DON GLUT'S
MISCELLANEOUS
AMATEUR MOVIES



TV Guide ad for Jeepers Creepers show on Channel 13.

      “Of all the amateur movies I’d made over the years, just a few of them do not fit in any category. These are Jeepers Creepers Car Chase, Wrath of the Sun Demon and For What Purpose?, all of which were made in Southern California.

      “Jeepers Creepers Car Chase" was intended to be a lead-in for a car commercial on Jeepers’ Creepers, a local (KCOP, Channel 13, Los Angeles) television show that ran old horror movies. The ‘horror host’ of the show, at the time I made my film, was called Jeepers’ Keeper, played by character actor Fred Stuthman. I neglected to take any still photographs during this Malibu, California shoot (although I did take a full reel of 8mm color, behind-the-scenes footage). The photos reproduced here are excerpted from a set that I shot during one of the tapings of the show. The entire set constituted my first assignment upon entering the USC cinema department in 1964.

      “Wrath of the Sun Demon" was a University of Southern California cinema project for a screen-writing class. Shot in Los Angeles’ Griffith Park, it starred my friend and mentor Bob Burns who – via an in-camera dissolve – metamorphosed into the familiar monster wearing the same mask actor Robert Clarke wore in the cult movie The Hideous Sun Demon. It did not get a terrific grade but was fun to make.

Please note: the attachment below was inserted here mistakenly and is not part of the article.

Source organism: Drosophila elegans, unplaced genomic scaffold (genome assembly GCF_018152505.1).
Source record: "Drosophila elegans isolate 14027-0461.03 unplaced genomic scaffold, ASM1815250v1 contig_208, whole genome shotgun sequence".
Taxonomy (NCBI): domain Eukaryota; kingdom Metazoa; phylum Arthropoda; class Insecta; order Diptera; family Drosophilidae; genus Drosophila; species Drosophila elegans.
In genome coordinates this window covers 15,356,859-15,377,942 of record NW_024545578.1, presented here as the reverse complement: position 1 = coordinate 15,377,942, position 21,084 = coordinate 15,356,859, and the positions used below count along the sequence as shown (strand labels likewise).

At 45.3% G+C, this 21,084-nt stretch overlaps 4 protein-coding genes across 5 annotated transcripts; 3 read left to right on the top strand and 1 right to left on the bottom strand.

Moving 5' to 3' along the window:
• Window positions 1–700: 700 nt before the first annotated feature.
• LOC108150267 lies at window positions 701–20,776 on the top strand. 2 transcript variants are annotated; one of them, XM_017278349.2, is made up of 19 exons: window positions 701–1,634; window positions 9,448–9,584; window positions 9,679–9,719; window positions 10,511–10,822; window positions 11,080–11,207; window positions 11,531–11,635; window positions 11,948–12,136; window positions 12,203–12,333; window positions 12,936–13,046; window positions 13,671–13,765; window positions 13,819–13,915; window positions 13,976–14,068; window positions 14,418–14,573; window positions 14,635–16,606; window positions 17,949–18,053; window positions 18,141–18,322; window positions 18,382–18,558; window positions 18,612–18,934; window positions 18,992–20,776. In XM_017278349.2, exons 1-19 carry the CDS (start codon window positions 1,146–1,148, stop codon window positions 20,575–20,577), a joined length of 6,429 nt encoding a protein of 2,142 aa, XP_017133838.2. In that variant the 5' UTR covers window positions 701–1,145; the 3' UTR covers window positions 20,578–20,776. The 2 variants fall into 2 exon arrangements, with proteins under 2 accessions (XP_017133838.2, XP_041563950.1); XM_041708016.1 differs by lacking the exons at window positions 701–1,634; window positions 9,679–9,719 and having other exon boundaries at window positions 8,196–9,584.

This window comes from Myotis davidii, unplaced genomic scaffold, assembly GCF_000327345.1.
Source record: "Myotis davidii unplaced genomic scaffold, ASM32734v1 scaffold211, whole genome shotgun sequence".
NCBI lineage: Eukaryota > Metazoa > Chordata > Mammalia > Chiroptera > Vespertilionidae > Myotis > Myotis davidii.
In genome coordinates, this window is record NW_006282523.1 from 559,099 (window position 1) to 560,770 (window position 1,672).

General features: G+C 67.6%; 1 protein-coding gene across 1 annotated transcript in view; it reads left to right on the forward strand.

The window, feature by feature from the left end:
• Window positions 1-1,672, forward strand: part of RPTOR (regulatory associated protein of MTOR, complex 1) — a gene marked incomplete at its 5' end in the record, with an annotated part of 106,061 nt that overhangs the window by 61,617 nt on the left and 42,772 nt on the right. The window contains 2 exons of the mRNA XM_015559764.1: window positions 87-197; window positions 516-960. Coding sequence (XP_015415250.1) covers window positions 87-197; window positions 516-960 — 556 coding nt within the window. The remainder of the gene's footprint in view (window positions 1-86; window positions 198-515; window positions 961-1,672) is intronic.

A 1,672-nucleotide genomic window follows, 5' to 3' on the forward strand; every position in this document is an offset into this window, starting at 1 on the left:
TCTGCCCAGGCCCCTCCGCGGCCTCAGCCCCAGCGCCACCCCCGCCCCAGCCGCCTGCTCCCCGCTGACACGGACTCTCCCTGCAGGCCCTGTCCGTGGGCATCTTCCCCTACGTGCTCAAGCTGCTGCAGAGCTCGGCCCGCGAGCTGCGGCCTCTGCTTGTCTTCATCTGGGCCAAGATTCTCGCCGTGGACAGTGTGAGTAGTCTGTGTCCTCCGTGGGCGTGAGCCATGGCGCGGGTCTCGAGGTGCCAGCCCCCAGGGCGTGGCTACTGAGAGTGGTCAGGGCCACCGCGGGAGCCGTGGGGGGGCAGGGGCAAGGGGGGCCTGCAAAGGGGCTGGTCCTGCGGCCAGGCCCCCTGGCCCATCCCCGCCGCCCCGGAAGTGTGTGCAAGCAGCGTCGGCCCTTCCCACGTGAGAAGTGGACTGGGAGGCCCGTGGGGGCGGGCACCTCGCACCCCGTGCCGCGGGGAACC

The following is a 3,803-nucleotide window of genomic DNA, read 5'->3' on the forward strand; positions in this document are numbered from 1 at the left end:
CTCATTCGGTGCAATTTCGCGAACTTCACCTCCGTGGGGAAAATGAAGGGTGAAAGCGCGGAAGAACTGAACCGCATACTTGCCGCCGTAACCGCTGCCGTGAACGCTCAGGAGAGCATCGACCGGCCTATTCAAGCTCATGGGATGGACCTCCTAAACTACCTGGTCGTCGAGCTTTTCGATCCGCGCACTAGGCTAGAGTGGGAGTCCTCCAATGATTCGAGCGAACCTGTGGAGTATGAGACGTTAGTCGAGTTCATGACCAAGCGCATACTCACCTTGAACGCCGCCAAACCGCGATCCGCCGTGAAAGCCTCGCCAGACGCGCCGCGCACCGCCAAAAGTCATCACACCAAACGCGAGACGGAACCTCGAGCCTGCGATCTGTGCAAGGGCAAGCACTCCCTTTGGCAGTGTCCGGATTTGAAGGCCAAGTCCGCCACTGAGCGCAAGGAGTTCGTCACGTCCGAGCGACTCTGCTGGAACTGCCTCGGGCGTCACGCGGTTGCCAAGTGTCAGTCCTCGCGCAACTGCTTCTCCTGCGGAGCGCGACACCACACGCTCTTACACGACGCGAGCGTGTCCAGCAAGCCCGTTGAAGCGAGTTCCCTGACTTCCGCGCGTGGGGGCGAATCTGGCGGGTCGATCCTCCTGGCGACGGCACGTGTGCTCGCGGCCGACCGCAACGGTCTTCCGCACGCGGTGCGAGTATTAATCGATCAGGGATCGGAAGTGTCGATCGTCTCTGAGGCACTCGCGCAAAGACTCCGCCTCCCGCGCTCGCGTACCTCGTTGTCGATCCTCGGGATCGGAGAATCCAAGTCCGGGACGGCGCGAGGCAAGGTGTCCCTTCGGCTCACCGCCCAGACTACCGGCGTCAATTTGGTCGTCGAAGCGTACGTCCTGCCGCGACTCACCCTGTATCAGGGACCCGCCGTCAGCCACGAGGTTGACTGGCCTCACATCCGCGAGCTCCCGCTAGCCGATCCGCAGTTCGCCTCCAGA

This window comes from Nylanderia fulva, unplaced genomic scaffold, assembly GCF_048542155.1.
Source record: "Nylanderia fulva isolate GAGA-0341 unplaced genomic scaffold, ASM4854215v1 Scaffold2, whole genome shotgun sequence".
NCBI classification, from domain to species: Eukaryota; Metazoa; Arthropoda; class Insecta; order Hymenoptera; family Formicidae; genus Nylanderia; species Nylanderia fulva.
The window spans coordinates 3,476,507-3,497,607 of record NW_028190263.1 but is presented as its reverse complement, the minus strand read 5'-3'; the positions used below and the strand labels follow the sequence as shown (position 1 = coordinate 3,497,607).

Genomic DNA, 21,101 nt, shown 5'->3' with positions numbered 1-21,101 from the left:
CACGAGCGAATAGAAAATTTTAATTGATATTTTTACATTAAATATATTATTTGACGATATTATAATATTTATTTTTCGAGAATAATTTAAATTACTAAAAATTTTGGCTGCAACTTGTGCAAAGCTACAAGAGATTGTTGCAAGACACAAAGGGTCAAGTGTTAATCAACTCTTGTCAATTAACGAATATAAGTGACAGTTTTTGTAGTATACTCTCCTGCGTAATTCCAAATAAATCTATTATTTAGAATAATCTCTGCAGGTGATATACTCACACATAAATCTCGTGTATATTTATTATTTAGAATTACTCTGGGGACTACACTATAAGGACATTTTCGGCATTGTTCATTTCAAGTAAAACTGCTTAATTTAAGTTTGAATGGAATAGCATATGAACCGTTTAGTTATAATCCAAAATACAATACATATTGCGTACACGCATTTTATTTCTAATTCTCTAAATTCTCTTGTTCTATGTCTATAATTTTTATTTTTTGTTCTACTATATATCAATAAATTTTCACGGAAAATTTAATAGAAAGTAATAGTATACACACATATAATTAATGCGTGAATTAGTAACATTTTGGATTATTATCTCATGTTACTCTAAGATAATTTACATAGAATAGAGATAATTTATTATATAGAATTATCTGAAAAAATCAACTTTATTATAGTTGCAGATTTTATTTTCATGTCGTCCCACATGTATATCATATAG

“For What Purpose?" was also a USC film-school project. Art films (which I generally hated) were being foisted upon us at the time and so, after being told what the assignment was to include, I made this as a kind of ‘put-on,’ my personal statement on pretentious art films. I doubt my teacher really got the joke or understood my intent, as he gave me one of my relatively few really good cinema grades for this film.”




“JEEPERS CREEPERS CAR CHASE” (1965, black & white): Jeepers’ Keeper (Fred Stuthman) is spotted by enemy spies. He flees in his car and is pursued by the villains. After a chase along a mountain road, Jeepers’ Keeper swerves out of the way. The spies’ car plunges off a cliff, exploding in the valley below. Surviving, our hero segues into an automobile commercial.



“WRATH OF THE SUN DEMON” (1965, black & white): Driving his car crazily, Gil (Bob Burns) almost collides with another car. Leaving his wife in the car, he rushes outside, his body affected strangely by the sun’s rays. Gil runs off and transforms into the Hideous Sun Demon. When his wife goes looking for Gil, the Sun Demon attacks her. The man who had almost collided with Gil’s car hears the woman scream and goes off to investigate, only to find himself in a savage fight with the solar-transformed monster. In the end, the Sun Demon leaps, missing the man and fatally plunging off the cliff into the valley below.



“FOR WHAT PURPOSE?” (1966, black & white) Two young men spot a film case lying on the ground. Both of them want that case and what it contains. Shoving leads to hitting and the two guys are soon engaged in a violent fight. One of them finally wins, possibly killing the other and then claiming the prized case. Opening it, he finds that the case only contains a not-too-subtle anti-violence message. He walks off in disgust.



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